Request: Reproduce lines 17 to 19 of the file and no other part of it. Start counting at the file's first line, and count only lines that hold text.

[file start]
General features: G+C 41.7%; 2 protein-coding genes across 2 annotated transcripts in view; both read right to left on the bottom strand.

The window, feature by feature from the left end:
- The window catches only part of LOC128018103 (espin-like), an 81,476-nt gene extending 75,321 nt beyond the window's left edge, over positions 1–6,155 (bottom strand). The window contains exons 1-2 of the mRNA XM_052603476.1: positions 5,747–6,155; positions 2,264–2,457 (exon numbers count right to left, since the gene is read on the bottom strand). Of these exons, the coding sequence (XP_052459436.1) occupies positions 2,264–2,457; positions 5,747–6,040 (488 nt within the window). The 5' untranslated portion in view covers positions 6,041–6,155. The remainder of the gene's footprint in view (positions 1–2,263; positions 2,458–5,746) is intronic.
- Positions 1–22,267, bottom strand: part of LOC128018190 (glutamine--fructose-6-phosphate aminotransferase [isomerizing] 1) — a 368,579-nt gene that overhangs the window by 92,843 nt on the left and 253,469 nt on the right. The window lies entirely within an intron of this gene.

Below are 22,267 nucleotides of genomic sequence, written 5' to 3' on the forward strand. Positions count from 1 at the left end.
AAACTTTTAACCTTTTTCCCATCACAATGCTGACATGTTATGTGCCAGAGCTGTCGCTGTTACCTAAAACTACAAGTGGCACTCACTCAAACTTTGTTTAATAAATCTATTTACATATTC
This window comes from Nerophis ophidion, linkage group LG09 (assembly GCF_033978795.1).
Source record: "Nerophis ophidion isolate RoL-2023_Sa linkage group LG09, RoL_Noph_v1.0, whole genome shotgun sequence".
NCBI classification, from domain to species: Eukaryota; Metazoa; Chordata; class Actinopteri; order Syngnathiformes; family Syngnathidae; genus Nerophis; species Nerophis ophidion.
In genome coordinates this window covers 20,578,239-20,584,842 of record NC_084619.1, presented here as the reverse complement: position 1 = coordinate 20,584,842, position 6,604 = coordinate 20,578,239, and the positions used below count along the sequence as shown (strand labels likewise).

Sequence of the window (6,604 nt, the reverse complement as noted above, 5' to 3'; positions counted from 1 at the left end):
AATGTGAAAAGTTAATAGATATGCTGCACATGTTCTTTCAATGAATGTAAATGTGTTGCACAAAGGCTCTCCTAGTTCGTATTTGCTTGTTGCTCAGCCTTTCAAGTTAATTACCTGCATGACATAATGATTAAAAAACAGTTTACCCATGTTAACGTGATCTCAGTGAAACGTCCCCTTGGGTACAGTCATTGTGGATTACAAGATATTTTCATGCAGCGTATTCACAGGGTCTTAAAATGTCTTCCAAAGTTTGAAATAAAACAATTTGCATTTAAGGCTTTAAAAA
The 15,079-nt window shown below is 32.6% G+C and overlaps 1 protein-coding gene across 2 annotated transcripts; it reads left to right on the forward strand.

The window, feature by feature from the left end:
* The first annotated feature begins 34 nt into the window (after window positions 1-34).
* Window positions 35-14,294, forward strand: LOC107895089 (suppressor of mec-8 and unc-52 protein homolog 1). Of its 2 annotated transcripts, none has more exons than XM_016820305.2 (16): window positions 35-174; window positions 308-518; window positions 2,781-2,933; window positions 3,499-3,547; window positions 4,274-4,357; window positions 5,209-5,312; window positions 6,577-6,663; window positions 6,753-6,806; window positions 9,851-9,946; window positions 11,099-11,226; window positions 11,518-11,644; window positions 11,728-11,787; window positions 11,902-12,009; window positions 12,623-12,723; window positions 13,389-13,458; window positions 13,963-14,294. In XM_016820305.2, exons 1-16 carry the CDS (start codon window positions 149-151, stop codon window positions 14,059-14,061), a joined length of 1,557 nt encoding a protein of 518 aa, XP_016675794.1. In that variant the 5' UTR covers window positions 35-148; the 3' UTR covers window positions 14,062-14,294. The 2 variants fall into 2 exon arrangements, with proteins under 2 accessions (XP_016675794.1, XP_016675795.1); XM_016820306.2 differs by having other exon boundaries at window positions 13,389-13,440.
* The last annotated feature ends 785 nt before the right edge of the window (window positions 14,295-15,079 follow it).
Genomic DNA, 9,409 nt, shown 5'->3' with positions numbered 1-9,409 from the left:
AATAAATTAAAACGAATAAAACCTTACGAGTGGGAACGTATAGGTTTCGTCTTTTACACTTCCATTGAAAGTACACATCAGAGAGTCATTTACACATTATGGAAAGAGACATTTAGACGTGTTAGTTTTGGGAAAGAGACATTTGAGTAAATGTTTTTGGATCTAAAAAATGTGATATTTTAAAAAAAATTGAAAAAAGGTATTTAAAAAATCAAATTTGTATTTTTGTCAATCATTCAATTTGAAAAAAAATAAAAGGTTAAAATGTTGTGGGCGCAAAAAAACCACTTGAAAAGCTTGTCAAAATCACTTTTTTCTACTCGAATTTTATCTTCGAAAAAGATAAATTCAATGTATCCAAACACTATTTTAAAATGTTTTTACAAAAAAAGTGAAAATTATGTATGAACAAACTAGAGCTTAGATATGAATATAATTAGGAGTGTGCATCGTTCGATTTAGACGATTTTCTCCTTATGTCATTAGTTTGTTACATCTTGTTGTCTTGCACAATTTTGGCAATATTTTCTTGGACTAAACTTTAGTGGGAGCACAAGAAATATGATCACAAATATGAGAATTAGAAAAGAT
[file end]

* The last annotated feature ends 785 nt before the right edge of the window (window positions 14,295-15,079 follow it).
Genomic DNA, 9,409 nt, shown 5'->3' with positions numbered 1-9,409 from the left:
AATAAATTAAAACGAATAAAACCTTACGAGTGGGAACGTATAGGTTTCGTCTTTTACACTTCCATTGAAAGTACACATCAGAGAGTCATTTACACATTATGGAAAGAGACATTTAGACGTGTTAGTTTTGGGAAAGAGACATTTGAGTAAATGTTTTTGGATCTAAAAAATGTGATATTTTAAAAAAAATTGAAAAAAGGTATTTAAAAAATCAAATTTGTATTTTTGTCAATCATTCAATTTGAAAAAAAATAAAAGGTTAAAATGTTGTGGGCGCAAAAAAACCACTTGAAAAGCTTGTCAAAATCACTTTTTTCTACTCGAATTTTATCTTCGAAAAAGATAAATTCAATGTATCCAAACACTATTTTAAAATGTTTTTACAAAAAAAGTGAAAATTATGTATGAACAAACTAGAGCTTAGATATGAATATAATTAGGAGTGTGCATCGTTCGATTTAGACGATTTTCTCCTTATGTCATTAGTTTGTTACATCTTGTTGTCTTGCACAATTTTGGCAATATTTTCTTGGACTAAACTTTAGTGGGAGCACAAGAAATATGATCACAAATATGAGAATTAGAAAAGAT